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America’s Ruling Class — And the Perils of Revolution

by Rich Carey on August 17, 2010

The Political Divide

Important as they are, our political divisions are the iceberg’s tip. When pollsters ask the American people whether they are likely to vote Republican or Democrat in the next presidential election, Republicans win growing pluralities. But whenever pollsters add the preferences “undecided,” “none of the above,” or “tea party,” these win handily, the Democrats come in second, and the Republicans trail far behind. That is because while most of the voters who call themselves Democrats say that Democratic officials represent them well, only a fourth of the voters who identify themselves as Republicans tell pollsters that Republican officeholders represent them well. Hence officeholders, Democrats and Republicans, gladden the hearts of some one-third of the electorate — most Democratic voters, plus a few Republicans. This means that Democratic politicians are the ruling class’s prime legitimate representatives and that because Republican politicians are supported by only a fourth of their voters while the rest vote for them reluctantly, most are aspirants for a junior role in the ruling class. In short, the ruling class has a party, the Democrats. But some two-thirds of Americans — a few Democratic voters, most Republican voters, and all independents — lack a vehicle in electoral politics.

Sooner or later, well or badly, that majority’s demand for representation will be filled. Whereas in 1968 Governor George Wallace’s taunt “there ain’t a dime’s worth of difference” between the Republican and Democratic parties resonated with only 13.5 percent of the American people, in 1992 Ross Perot became a serious contender for the presidency (at one point he was favored by 39 percent of Americans vs. 31 percent for G.H.W. Bush and 25 percent for Clinton) simply by speaking ill of the ruling class. Today, few speak well of the ruling class. Not only has it burgeoned in size and pretense, but it also has undertaken wars it has not won, presided over a declining economy and mushrooming debt, made life more expensive, raised taxes, and talked down to the American people. Americans’ conviction that the ruling class is as hostile as it is incompetent has solidified. The polls tell us that only about a fifth of Americans trust the government to do the right thing. The rest expect that it will do more harm than good and are no longer afraid to say so.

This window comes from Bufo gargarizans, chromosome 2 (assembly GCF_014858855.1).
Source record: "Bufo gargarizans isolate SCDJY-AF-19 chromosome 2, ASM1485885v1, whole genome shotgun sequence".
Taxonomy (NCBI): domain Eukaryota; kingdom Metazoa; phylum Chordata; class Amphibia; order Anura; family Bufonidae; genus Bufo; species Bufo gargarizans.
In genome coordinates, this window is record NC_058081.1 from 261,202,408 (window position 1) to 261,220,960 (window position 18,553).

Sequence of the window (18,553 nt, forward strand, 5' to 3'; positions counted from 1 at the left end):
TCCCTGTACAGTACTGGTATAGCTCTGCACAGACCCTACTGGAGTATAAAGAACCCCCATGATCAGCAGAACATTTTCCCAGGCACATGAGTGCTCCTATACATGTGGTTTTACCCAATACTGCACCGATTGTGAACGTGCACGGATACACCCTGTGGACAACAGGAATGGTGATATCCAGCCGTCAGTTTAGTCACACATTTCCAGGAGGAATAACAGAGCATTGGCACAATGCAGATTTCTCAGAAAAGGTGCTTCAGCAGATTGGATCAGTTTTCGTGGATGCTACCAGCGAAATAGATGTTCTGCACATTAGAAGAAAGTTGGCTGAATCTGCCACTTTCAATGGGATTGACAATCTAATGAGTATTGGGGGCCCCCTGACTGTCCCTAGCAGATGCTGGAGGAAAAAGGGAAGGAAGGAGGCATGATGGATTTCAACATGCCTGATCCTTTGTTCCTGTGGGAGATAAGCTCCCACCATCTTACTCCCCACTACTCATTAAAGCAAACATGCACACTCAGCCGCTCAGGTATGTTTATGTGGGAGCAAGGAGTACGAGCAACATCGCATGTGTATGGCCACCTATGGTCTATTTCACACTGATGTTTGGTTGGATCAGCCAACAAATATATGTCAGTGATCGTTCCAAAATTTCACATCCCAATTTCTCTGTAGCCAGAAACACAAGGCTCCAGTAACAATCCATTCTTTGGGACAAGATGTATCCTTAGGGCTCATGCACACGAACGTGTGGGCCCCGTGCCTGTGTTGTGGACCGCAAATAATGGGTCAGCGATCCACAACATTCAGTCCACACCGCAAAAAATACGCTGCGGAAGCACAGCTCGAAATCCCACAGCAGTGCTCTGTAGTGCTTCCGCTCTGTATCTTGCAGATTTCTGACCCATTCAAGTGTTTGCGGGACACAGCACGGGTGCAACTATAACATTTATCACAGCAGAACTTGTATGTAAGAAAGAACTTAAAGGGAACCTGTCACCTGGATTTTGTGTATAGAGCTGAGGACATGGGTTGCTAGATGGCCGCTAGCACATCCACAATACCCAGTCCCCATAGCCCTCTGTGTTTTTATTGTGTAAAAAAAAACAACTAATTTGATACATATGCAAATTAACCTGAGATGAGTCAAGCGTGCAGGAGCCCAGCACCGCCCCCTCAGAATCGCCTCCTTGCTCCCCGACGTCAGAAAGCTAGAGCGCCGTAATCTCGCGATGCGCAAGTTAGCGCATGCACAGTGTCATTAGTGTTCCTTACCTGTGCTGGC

While Europeans are accustomed to being ruled by presumed betters whom they distrust, the American people’s realization of being ruled like Europeans shocked this country into well nigh revolutionary attitudes. But only the realization was new. The ruling class had sunk deep roots in America over decades before 2008. Machiavelli compares serious political diseases to the Aetolian fevers — easy to treat early on while they are difficult to discern, but virtually untreatable by the time they become obvious.

Far from speculating how the political confrontation might develop between America’s regime class — relatively few people supported by no more than one-third of Americans — and a country class comprising two-thirds of the country, our task here is to understand the divisions that underlie that confrontation’s unpredictable future. More on politics below.

The Ruling Class

Who are these rulers, and by what right do they rule? How did America change from a place where people could expect to live without bowing to privileged classes to one in which, at best, they might have the chance to climb into them? What sets our ruling class apart from the rest of us?

The most widespread answers — by such as the Times‘s Thomas Friedman and David Brooks — are schlock sociology. Supposedly, modern society became so complex and productive, the technical skills to run it so rare, that it called forth a new class of highly educated officials and cooperators in an ever less private sector. Similarly fanciful is Edward Goldberg’s notion that America is now ruled by a “newocracy”: a “new aristocracy who are the true beneficiaries of globalization — including the multinational manager, the technologist and the aspirational members of the meritocracy.” In fact, our ruling class grew and set itself apart from the rest of us by its connection with ever bigger government, and above all by a certain attitude.